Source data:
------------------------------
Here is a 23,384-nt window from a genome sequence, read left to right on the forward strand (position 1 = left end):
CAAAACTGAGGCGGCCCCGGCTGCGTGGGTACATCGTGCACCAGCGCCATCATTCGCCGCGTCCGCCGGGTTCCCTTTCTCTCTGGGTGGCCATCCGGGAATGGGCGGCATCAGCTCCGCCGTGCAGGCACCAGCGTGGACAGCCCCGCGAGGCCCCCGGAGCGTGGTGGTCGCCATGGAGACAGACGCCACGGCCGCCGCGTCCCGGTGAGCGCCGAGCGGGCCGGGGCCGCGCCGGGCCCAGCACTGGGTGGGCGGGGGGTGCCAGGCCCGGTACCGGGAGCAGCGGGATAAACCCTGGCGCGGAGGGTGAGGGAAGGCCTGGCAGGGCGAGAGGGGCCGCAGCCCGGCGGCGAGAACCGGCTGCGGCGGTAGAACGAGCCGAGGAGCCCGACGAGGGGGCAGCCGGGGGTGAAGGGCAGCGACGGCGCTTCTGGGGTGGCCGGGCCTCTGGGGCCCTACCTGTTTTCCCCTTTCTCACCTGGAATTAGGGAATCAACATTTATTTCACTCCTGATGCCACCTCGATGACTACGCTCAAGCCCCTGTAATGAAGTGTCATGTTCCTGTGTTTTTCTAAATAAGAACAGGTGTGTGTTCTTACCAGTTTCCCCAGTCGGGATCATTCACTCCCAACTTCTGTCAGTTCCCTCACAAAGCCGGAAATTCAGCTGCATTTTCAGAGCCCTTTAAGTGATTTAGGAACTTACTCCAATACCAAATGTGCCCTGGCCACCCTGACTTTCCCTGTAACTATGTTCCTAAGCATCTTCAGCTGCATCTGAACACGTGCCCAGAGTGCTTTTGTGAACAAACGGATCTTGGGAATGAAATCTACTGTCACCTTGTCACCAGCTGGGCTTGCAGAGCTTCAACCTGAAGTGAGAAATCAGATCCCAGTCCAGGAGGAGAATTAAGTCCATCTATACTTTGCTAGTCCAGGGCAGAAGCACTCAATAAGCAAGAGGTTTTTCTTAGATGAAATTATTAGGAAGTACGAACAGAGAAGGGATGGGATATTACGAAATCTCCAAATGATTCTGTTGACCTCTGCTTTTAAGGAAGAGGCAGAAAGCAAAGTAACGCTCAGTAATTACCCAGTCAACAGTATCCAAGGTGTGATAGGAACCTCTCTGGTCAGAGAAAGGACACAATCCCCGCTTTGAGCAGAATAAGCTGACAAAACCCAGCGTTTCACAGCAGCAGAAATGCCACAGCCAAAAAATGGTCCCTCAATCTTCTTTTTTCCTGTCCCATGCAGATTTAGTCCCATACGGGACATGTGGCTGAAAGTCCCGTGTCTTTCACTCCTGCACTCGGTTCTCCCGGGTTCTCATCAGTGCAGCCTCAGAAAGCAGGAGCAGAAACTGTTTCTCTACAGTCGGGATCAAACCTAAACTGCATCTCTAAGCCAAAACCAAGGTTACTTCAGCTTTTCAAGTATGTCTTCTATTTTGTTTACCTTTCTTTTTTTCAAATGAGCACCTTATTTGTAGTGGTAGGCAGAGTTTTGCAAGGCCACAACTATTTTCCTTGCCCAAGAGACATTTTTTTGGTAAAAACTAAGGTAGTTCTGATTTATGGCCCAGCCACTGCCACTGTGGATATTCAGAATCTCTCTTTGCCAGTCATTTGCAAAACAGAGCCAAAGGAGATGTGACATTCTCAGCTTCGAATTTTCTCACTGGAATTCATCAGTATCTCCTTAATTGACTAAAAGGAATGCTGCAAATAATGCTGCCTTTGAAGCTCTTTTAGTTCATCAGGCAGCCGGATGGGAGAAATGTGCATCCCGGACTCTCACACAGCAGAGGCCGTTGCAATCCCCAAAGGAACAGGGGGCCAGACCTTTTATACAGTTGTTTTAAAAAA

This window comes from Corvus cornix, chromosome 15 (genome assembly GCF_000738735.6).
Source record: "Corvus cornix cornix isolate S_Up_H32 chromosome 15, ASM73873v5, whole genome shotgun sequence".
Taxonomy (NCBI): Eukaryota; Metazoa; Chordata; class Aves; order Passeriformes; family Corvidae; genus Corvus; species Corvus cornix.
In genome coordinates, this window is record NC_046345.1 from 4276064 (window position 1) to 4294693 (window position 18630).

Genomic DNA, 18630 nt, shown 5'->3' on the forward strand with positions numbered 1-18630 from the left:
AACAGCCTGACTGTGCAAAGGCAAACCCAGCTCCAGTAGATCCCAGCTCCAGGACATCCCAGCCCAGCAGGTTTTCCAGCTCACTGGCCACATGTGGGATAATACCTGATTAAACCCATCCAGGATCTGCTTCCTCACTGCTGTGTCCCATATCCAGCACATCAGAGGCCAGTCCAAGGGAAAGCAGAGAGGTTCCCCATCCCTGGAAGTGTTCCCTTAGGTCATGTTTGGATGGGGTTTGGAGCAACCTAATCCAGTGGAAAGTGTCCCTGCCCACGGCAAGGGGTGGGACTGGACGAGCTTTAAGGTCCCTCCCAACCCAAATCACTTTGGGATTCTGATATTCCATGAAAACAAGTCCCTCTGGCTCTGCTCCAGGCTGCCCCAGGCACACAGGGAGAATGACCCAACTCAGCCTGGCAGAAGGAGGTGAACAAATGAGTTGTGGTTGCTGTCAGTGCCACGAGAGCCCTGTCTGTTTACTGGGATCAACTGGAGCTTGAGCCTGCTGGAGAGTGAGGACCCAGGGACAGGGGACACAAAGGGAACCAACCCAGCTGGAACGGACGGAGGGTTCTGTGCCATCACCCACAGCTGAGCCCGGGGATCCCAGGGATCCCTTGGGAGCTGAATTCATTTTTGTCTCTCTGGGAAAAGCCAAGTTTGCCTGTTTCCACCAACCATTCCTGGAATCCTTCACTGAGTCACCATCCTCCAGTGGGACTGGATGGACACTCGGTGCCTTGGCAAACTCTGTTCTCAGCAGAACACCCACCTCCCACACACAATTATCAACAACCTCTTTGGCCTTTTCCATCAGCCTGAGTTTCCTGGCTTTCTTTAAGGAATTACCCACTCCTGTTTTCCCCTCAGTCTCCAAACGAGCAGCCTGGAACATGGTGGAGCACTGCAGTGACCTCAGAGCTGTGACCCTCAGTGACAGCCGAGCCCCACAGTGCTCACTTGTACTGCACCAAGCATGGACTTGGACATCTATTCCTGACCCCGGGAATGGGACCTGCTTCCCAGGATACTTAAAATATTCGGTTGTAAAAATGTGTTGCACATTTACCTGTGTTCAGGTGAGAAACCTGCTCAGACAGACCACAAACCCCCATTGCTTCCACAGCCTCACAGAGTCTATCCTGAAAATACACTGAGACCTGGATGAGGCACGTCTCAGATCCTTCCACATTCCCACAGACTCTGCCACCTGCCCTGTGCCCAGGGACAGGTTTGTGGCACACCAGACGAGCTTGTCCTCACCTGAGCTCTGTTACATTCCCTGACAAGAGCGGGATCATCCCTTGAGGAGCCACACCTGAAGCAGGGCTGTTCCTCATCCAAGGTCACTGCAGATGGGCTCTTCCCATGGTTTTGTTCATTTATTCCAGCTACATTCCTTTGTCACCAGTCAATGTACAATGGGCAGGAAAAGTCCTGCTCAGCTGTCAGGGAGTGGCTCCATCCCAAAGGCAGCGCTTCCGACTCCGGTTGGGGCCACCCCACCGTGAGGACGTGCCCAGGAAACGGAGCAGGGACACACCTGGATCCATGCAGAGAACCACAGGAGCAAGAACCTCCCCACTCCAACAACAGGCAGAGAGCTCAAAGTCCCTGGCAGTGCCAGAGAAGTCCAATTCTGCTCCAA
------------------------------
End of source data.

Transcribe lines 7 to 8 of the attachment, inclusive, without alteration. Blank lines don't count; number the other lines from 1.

Genomic DNA, 18630 nt, shown 5'->3' on the forward strand with positions numbered 1-18630 from the left:
AACAGCCTGACTGTGCAAAGGCAAACCCAGCTCCAGTAGATCCCAGCTCCAGGACATCCCAGCCCAGCAGGTTTTCCAGCTCACTGGCCACATGTGGGATAATACCTGATTAAACCCATCCAGGATCTGCTTCCTCACTGCTGTGTCCCATATCCAGCACATCAGAGGCCAGTCCAAGGGAAAGCAGAGAGGTTCCCCATCCCTGGAAGTGTTCCCTTAGGTCATGTTTGGATGGGGTTTGGAGCAACCTAATCCAGTGGAAAGTGTCCCTGCCCACGGCAAGGGGTGGGACTGGACGAGCTTTAAGGTCCCTCCCAACCCAAATCACTTTGGGATTCTGATATTCCATGAAAACAAGTCCCTCTGGCTCTGCTCCAGGCTGCCCCAGGCACACAGGGAGAATGACCCAACTCAGCCTGGCAGAAGGAGGTGAACAAATGAGTTGTGGTTGCTGTCAGTGCCACGAGAGCCCTGTCTGTTTACTGGGATCAACTGGAGCTTGAGCCTGCTGGAGAGTGAGGACCCAGGGACAGGGGACACAAAGGGAACCAACCCAGCTGGAACGGACGGAGGGTTCTGTGCCATCACCCACAGCTGAGCCCGGGGATCCCAGGGATCCCTTGGGAGCTGAATTCATTTTTGTCTCTCTGGGAAAAGCCAAGTTTGCCTGTTTCCACCAACCATTCCTGGAATCCTTCACTGAGTCACCATCCTCCAGTGGGACTGGATGGACACTCGGTGCCTTGGCAAACTCTGTTCTCAGCAGAACACCCACCTCCCACACACAATTATCAACAACCTCTTTGGCCTTTTCCATCAGCCTGAGTTTCCTGGCTTTCTTTAAGGAATTACCCACTCCTGTTTTCCCCTCAGTCTCCAAACGAGCAGCCTGGAACATGGTGGAGCACTGCAGTGACCTCAGAGCTGTGACCCTCAGTGACAGCCGAGCCCCACAGTGCTCACTTGTACTGCACCAAGCATGGACTTGGACATCTATTCCTGACCCCGGGAATGGGACCTGCTTCCCAGGATACTTAAAATATTCGGTTGTAAAAATGTGTTGCACATTTACCTGTGTTCAGGTGAGAAACCTGCTCAGACAGACCACAAACCCCCATTGCTTCCACAGCCTCACAGAGTCTATCCTGAAAATACACTGAGACCTGGATGAGGCACGTCTCAGATCCTTCCACATTCCCACAGACTCTGCCACCTGCCCTGTGCCCAGGGACAGGTTTGTGGCACACCAGACGAGCTTGTCCTCACCTGAGCTCTGTTACATTCCCTGACAAGAGCGGGATCATCCCTTGAGGAGCCACACCTGAAGCAGGGCTGTTCCTCATCCAAGGTCACTGCAGATGGGCTCTTCCCATGGTTTTGTTCATTTATTCCAGCTACATTCCTTTGTCACCAGTCAATGTACAATGGGCAGGAAAAGTCCTGCTCAGCTGTCAGGGAGTGGCTCCATCCCAAAGGCAGCGCTTCCGACTCCGGTTGGGGCCACCCCACCGTGAGGACGTGCCCAGGAAACGGAGCAGGGACACACCTGGATCCATGCAGAGAACCACAGGAGCAAGAACCTCCCCACTCCAACAACAGGCAGAGAGCTCAAAGTCCCTGGCAGTGCCAGAGAAGTCCAATTCTGCTCCAA